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Solar flares possibly made life feasible on Earth

Solar flares possibly made life feasible on EarthLife on Earth began some 4 billion years ago. But it shouldn’t have.

In its lifecycle, at that time, a young star like our sun would have been radiating only about 70% as much energy as now. That would have made the Earth an icy ball. And so there would have been no liquid water to give life an essential ingredient it needed.

Yet, we know from geological evidence that somehow life did start then. This is called the “faint young sun paradox,” and scientists have been trying hard to explain what made life feasible on Earth under those conditions. So far, they have failed to find a definitive answer.

One theory suggests that there might have been a lot of carbon dioxide in the atmosphere. This gas traps the sun’s heat, and, though it is now causing global warming with catastrophic results, back then the warming could have created the conditions for life to start. But the geological evidence from ice cores and computer modeling (pdf) show that carbon dioxide levels were lower.

Another theory suggests that some heat could have been produced by radioactive material, which probably existed in much more abundance than it does now. When radioactive material decays, over millions of years, it produces smaller particles and radiogenic heat. But, even if this were true, radiogenic heat on its own would not be enough to turn icy Earth into one with large amounts of liquid water.

Yet another theory suggests that the moon could have created the required heat. Since it was formed, the moon has been moving away from the Earth. So, back then, the moon would have been much closer. This could have caused something called “tidal heating,” where the moon’s gravity would knead the Earth’s interior and thus produce heat through friction. But the trouble with this theory is that the moon’s gravity, even if closer, may not have been enough to cause the tidal heating needed.

Now, researchers have suggested another theory, and this time they may be on the right path. NASA researchers believe that violent eruptions from the sun in the form of solar flares could have provided the heat that the atmosphere needed some 4 billion years ago to make life feasible on Earth.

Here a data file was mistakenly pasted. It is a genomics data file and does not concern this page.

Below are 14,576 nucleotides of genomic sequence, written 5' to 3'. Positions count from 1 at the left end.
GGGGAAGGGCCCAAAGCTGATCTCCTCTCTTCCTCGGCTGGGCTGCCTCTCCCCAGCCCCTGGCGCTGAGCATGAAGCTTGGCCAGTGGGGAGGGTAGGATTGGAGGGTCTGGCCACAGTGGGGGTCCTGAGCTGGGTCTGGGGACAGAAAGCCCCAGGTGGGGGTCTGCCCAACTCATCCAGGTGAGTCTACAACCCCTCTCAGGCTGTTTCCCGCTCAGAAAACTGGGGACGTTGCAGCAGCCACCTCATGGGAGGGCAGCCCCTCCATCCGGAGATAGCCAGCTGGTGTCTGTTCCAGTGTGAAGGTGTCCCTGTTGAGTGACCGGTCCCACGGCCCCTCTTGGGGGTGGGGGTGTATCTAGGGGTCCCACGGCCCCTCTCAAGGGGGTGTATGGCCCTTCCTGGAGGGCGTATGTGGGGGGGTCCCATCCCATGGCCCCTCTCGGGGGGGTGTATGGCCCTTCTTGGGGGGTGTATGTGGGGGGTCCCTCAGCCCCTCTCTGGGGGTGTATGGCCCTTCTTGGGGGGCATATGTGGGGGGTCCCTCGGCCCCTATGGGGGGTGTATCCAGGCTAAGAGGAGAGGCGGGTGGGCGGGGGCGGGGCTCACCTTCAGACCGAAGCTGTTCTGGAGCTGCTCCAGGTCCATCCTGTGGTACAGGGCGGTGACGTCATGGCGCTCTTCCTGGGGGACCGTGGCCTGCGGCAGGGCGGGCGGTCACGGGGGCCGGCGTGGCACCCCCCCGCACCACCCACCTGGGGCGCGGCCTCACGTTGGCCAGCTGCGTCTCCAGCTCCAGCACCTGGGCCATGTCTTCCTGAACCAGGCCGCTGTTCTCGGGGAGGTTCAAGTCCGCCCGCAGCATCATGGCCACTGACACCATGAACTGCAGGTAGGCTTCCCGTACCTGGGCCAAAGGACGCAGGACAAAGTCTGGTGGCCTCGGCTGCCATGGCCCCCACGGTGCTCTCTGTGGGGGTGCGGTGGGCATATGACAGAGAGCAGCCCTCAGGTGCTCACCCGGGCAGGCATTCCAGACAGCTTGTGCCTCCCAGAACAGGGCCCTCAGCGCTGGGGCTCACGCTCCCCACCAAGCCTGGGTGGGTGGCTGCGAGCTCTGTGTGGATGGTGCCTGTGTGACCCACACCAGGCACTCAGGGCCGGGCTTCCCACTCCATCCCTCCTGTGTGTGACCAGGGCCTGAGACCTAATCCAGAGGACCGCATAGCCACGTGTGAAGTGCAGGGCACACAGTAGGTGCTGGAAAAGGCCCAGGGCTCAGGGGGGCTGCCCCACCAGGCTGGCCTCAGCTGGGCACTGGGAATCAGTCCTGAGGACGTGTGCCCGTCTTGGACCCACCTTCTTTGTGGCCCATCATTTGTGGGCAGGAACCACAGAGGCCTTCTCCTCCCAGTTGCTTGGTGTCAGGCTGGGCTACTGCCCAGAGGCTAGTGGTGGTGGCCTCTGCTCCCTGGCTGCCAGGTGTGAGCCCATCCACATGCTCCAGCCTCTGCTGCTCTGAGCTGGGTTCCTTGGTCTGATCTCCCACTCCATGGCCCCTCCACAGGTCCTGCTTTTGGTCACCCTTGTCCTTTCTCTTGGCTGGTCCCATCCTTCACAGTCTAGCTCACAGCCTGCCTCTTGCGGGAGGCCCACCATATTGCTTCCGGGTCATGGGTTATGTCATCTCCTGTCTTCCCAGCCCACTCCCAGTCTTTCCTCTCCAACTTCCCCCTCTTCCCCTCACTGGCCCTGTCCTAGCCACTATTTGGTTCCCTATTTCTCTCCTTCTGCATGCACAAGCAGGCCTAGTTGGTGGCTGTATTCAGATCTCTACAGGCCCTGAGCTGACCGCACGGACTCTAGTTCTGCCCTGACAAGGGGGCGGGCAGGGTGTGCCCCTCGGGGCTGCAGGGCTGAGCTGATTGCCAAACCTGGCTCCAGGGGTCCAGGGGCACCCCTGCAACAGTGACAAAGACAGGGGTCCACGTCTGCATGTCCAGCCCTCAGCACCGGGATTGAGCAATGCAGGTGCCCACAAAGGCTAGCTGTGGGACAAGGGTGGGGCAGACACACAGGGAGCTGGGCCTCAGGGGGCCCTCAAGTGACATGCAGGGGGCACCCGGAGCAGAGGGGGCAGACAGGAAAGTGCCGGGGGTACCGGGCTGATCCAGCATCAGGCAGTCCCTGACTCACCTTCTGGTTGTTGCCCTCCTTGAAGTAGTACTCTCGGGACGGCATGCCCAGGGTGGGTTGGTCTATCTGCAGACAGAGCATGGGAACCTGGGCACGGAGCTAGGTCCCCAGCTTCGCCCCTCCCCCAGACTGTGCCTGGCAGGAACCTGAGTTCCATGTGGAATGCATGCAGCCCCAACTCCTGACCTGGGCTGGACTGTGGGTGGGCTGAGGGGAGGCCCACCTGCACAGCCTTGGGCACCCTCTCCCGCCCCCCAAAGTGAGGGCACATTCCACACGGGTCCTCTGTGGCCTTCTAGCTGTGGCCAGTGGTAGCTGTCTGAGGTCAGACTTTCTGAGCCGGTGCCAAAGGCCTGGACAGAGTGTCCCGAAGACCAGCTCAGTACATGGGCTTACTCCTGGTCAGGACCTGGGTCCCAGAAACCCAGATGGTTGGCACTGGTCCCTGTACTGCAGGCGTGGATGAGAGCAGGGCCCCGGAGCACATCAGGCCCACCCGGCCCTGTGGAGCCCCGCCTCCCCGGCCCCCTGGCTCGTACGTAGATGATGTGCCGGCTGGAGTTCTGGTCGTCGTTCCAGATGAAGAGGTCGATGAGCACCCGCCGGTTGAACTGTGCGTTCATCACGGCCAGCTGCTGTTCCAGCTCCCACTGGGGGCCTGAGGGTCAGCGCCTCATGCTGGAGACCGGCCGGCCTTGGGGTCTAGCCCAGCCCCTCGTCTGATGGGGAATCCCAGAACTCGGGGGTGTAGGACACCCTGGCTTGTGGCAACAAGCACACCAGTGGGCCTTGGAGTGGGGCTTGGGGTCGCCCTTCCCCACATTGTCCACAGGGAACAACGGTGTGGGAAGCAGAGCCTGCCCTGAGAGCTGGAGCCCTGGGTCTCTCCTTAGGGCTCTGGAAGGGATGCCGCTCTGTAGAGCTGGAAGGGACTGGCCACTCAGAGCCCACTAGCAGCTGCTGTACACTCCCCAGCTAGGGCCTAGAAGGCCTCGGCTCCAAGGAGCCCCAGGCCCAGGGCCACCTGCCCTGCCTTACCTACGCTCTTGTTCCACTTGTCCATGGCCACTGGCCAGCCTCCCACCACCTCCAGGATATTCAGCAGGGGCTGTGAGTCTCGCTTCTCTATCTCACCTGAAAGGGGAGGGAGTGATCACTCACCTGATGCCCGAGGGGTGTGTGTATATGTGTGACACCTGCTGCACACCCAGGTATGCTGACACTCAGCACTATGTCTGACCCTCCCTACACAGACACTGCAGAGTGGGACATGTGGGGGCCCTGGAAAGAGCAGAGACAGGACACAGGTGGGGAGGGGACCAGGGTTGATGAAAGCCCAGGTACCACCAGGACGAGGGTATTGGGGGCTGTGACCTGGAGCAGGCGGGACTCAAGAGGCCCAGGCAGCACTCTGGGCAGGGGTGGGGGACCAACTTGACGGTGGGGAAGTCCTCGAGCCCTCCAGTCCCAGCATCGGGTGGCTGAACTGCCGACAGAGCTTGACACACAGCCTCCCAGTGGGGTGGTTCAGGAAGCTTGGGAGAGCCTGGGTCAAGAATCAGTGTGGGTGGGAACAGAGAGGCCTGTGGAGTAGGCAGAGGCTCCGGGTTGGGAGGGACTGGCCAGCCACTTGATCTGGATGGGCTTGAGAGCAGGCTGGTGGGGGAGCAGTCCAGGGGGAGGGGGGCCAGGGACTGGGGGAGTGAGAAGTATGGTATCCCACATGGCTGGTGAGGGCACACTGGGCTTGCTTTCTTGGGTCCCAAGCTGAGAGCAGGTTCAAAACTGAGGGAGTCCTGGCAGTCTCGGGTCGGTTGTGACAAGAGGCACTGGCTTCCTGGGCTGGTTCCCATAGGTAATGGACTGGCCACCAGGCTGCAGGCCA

Solar flares occur when the sun lets out an unusually large amount of electromagnetic radiation from its surface. These are often followed by coronal mass ejections (CMEs), which consist of fast-moving, high-energy plasma from the sun. Even though the Earth’s magnetic field offers some protection against solar flares and CMEs, the more violent ones can easily break through the atmosphere. When they do, they can cause havoc by disrupting everything from modern electronic devices to satellites.

Fortunately, solar flares of that intensity are a rare occurrence today. Only one such event has been recorded in the last 30 years. But our young sun was a lot more violent. In the new study, NASA researchers estimate the Earth probably received one CME per day then. Dumping this amount of energy into the atmosphere could kickstart many chemical reactions, which could have helped heat up the atmosphere.

The most common sort of reaction would have been the splitting up of the highly stable nitrogen molecule (N2), which would then combine with other molecules in the atmosphere, such as carbon monoxide (CO), carbon dioxide (CO2), water (H2O), methane (CH4), ammonia (NH3), etc. It could then form products such as hydrogen cyanide (HCN), which is a precursor to the molecules of life, including DNA bases and proteins, and nitrous oxide (N2O), which is a powerful greenhouse gas that can trap the sun’s heat in the atmosphere.

The beauty of this theory is it kills two birds with one stone: It solves the problem of how warming Earth to the temperature required to create liquid water, and it creates the feedstock of chemicals needed to generate the primordial soup from which life was born. “A rain of other nitrogen-bearing molecules onto the surface would also provide fertilizer for a new biology,” explains Monica Grady of Open University.

As with any theory, new evidence could upend it. But, until then, this is the best explanation for the faint young sun paradox that we have so far.

Source: Quartz
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